Gold is just another reward from Judo..

Chris Sherrington (right) in action with South Africa's Ruan Snyman in their Men's +100kg Gold Medal Final.
Chris Sherrington (right) in action with South Africa's Ruan Snyman in their Men's +100kg Gold Medal Final.

St Helens’ Commonwealth gold medallist Chris Sherrington has revealed how judo helped turn his life around.

The Billinge judoka won Sunday’s thrilling heavyweight judo final, beating South Africa’s Ruan Snyman to claim gold.

But the 30-year-old Royal Marine, who played rugby for a number of amateur outfits before joining the forces, said sporting glory was the further thing from his mind nine years ago.

“None of this would have been possible without the backing and help of the Royal Marines,” he said.

“I came back from Iraq and I had a bit of stress and I tried to vent it through sport. At first, it didn’t work.

“Then I remembered that I did judo as a kid.

I didn’t particularly like it and wasn’t very good at it, but I remembered how tough it was.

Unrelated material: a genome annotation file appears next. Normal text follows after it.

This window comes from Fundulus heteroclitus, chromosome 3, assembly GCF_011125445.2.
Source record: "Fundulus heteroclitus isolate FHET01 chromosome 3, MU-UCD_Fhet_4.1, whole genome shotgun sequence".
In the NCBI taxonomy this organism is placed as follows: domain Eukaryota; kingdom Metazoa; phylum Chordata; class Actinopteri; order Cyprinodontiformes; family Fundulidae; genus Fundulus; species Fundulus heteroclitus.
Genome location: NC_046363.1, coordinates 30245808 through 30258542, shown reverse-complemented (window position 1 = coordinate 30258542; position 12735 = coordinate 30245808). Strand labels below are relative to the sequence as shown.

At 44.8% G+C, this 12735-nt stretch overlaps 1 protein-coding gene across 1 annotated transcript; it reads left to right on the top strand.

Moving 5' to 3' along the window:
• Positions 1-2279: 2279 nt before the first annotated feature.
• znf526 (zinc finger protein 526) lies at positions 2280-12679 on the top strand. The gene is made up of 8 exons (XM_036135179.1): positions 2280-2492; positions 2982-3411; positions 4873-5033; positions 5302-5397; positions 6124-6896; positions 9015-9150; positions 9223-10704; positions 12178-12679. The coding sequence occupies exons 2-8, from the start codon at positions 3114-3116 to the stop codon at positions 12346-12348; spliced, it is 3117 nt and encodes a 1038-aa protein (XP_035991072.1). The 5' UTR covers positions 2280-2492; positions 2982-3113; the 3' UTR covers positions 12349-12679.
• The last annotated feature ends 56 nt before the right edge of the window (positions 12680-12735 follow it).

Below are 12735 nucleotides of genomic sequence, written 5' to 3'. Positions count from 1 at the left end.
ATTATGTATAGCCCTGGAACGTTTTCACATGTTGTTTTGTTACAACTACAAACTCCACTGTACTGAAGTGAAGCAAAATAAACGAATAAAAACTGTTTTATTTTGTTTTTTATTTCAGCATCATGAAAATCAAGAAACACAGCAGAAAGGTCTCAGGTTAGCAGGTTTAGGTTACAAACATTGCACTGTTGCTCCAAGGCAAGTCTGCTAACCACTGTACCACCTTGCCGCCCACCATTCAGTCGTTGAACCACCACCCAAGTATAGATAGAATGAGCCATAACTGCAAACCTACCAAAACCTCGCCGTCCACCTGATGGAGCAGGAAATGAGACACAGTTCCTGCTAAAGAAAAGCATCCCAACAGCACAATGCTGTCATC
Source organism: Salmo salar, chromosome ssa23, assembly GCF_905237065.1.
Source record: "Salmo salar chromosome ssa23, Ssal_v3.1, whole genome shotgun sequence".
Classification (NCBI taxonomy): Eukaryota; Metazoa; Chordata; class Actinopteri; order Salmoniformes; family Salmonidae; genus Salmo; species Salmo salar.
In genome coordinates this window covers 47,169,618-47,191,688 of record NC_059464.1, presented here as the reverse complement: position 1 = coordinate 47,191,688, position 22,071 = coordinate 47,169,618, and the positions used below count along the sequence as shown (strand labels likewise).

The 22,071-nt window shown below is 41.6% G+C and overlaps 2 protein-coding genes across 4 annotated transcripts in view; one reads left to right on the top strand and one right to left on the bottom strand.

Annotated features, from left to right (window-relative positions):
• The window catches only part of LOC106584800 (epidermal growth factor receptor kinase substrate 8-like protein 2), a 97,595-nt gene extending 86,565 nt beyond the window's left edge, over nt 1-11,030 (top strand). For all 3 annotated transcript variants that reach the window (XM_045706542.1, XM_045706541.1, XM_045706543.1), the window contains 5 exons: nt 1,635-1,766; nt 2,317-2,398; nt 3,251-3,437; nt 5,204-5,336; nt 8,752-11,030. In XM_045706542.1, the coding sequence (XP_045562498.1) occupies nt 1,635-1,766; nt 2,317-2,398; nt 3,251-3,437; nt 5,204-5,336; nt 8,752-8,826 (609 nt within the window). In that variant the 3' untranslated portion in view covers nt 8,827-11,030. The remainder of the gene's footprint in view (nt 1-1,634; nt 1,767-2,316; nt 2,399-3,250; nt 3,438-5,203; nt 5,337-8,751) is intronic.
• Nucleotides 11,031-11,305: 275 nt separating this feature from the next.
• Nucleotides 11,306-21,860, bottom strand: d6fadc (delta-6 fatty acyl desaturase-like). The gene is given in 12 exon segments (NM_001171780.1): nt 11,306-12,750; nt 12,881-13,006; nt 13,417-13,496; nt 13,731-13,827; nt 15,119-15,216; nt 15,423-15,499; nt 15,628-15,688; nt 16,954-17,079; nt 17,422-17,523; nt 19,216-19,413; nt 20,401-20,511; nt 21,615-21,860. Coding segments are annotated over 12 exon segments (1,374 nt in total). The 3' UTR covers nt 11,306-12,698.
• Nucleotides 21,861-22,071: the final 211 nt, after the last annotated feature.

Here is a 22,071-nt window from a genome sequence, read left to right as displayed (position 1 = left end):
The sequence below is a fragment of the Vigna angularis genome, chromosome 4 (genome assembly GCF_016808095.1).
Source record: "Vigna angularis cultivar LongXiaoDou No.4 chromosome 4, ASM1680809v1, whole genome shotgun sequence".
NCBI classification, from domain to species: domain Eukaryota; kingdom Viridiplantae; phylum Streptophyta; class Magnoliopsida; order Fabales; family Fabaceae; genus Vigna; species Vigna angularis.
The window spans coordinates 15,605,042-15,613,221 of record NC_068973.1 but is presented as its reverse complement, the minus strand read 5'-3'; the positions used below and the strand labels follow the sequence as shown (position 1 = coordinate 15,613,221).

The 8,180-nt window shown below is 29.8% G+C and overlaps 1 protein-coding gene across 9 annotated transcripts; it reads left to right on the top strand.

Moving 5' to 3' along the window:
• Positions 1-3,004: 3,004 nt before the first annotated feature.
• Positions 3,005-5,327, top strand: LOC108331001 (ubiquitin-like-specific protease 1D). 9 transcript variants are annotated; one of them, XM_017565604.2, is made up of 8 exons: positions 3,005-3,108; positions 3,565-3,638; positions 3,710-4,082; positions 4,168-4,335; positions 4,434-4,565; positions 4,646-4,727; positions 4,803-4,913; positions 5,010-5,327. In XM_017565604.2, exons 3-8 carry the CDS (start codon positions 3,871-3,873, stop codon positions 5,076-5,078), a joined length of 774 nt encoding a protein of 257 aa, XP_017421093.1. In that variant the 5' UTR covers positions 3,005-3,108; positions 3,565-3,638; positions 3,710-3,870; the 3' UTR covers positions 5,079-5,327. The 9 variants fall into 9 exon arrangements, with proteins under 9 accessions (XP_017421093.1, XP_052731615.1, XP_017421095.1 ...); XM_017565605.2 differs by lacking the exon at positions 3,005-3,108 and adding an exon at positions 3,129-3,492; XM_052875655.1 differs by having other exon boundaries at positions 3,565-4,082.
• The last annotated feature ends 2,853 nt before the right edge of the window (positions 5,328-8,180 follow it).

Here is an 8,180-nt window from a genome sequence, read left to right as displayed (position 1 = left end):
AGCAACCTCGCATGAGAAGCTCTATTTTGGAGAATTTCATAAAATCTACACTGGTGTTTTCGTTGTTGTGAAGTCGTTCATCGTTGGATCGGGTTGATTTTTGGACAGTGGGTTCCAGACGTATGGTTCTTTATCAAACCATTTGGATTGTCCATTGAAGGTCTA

“So I threw myself into it and put all my frustration into it. Within 12 months, I was third in Britain and 12 months after that I was number one.”

Asked whether he had suffered from post-traumatic stress disorder, he said: “I don’t know. I did go a little bit off the rails. My mum and dad were very worried about me.

“At the time, I just thought I was normal, but I was very open to suggestion and a little bit volatile as well.

“We got through it - and that’s the magic of judo. There are people all over the world with problems and issues and this cures them.”

Sherrington, who has lived in Edinburgh for the past ten years and represented Scotland at the Games, added: “There are people with physical and mental disabilities and it makes their lives better. Judo’s a magical sport.”

“Today was a very good day. We came out fighting as we always do and thankfully the best man won on the day.

“This is the best team Scotland have ever had and we showed it by levelling with England on the medal table.”

Having been granted a full-time sports draft to get in shape for the Games in Glasgow after fighting at the 2012 Olympics, Sherrington will now return to military service.